3. This brings me to my next point. DfE have given up pretending that its MFL proposals were based on proper research. They are now saying that the proposals are based on “Ofsted research”. Of course, Ofsted hasn’t done any research on this stuff. They did a so-called research report (see this link), but this of course was never peer reviewed, and chooses to gloss over all the research which doesn’t reflect current DfE thinking. I’ve also started exploring the research which is included in the review, and I’ve found some irregularities: for example, the research review asserted that Studies show that pupils’ self-efficacy consistently results in academic achievement more than other motivational factors. It also improves their language proficiencyStudies show that pupils’ self-efficacy consistently results in academic achievement more than other motivational factors. It also improves their language proficiency. Crucially, though, the references that Ofsted provides to back up this claim do not actually support this claim. No wonder the report was not peer reviewed. I wonder if the research community will review Ofsted’s work anyway? This is exactly what has been going on in the Maths community – and it makes v painful reading for Ofsted.

Ofsted itself seems to find it hard to follow the advice in its own research. The research – like the proposals – talks about how important it is to focus on so-called “high frequency words”. But in the model lesson given as an example by the Lead Inspector for MFL, nearly all the words used are … not high-frequency.

4. DfE asserts, in its response, that students benefit from learning “the building blocks of language […] vocabulary, phonics and grammar”. This is a bit like saying “students benefit from breathing air”. DfE seem to be trying to imply that teachers who reject their proposals somehow reject the idea that language learners should learn words and grammar. Nothing could be further from the truth. If you’re not learning words and grammar, you’re not learning a language. But the key issue is the balance of words, phonics and grammar, and how you then assess them after 5 years.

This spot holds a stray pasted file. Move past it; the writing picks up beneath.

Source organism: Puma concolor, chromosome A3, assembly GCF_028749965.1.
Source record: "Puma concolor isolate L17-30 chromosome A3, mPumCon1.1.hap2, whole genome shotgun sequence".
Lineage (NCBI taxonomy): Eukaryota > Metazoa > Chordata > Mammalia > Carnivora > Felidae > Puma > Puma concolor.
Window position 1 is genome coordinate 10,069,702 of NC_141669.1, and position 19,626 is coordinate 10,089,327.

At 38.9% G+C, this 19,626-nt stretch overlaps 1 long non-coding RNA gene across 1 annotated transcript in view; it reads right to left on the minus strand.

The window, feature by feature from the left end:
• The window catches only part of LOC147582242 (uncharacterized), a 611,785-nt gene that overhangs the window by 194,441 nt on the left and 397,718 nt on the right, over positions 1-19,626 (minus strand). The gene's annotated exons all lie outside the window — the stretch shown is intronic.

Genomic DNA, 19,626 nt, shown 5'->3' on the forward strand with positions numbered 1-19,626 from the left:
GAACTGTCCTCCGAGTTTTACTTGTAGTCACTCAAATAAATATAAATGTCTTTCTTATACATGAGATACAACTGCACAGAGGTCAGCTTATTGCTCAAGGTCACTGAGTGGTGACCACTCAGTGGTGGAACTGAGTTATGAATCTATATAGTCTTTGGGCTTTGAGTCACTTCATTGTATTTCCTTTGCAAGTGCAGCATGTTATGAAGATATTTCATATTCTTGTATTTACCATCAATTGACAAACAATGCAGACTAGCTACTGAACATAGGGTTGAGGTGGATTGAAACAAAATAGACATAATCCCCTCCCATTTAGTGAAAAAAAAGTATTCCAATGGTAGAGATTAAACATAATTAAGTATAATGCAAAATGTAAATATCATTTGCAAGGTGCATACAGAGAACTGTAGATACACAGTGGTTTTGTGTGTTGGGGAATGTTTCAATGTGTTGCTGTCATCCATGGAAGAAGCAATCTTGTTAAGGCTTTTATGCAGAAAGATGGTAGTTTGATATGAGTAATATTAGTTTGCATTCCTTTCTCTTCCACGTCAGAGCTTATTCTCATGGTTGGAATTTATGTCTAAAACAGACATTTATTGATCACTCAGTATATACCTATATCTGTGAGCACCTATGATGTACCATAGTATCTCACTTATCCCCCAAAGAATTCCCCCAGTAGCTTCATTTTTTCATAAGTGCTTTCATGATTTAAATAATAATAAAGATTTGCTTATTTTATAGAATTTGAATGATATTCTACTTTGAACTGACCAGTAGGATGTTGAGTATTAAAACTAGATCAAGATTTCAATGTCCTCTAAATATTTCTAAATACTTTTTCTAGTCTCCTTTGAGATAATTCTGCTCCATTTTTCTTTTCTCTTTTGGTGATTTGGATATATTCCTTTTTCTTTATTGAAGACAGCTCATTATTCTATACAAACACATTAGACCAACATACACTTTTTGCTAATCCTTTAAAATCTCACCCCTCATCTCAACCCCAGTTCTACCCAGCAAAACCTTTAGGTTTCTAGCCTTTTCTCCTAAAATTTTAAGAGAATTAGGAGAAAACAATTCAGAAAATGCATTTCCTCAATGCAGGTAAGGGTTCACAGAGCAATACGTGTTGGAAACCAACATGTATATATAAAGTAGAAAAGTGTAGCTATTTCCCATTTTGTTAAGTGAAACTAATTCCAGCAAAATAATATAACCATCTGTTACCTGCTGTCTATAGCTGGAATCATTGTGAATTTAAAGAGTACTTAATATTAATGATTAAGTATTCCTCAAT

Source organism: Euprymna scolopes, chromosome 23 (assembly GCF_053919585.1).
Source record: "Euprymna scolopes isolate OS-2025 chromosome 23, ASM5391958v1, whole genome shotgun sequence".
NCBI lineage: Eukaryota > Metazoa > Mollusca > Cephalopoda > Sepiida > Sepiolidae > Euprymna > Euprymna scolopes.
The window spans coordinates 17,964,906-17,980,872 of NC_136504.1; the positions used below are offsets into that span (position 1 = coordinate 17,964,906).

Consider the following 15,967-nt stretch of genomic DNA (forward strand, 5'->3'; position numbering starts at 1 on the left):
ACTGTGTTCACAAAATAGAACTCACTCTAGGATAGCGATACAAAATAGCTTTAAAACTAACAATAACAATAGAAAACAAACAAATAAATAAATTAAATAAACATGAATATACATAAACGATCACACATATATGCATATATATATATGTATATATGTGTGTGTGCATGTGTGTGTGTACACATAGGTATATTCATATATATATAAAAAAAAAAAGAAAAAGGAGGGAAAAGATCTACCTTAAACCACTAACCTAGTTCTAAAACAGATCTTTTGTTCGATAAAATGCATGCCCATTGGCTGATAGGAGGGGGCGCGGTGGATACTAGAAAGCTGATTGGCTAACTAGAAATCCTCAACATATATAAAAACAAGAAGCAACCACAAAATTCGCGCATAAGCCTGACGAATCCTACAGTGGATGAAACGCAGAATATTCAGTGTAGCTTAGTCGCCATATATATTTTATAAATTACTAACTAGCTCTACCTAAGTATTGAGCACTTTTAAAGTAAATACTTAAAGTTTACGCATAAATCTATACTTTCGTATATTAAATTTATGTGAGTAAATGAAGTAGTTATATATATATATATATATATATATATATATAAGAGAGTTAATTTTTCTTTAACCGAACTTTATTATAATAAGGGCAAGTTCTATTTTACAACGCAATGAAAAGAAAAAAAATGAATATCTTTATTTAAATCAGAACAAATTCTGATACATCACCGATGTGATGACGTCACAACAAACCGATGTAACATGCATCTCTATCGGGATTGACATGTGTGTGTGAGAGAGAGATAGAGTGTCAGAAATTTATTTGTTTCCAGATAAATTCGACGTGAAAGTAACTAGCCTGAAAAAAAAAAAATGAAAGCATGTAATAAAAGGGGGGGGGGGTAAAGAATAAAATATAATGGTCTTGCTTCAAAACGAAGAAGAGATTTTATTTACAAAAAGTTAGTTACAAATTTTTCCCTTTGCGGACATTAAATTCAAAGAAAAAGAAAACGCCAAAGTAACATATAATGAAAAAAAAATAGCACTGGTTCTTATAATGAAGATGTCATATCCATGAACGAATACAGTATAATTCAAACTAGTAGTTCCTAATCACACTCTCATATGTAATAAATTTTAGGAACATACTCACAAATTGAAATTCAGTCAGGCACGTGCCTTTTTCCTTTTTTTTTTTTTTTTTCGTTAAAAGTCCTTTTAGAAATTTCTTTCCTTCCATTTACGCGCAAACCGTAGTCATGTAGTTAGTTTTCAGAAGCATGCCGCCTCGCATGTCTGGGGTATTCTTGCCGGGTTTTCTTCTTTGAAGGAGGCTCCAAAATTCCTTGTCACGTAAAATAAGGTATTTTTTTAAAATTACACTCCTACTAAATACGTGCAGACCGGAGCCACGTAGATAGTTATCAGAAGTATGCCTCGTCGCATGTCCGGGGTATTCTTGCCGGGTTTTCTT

5. DfE finishes its response by saying “Our proposals aim to increase pupils’ motivation through this approach”. This is fine as an aim, but there is no evidence at all that they will achieve this aim. The approach espoused by these proposals – the NCELP approach – has indeed cost over £4.5m but of course has not been evaluated, and there is no data whatsoever on the motivational impact of this approach. So DfE’s statement here is not even conjecture or hypothesis, it is just hopelessly naive wishful thinking, as MFL teachers have now been saying for months.

What’s also very revealing about this final comment is that they describe their proposed GCSE exam as an “approach”. This makes it clearer than ever that DfE’s real aim here is not to change what the exam looks like – but to change how we teach languages.

What next?

I hope that DfE means what it says when it talks about “working with professional bodies”. Professional bodies have, of course, been excluded from the DfE’s thinking so far. The panel who designed these proposals was narrow and largely hand-picked. Input from professional bodies was absent. So it would be something of a euphemism to say that DfE might “continue” to work with those bodies, but if they would like to start to do so, that would indeed be very welcome, and serve to benefit language learners right across the country.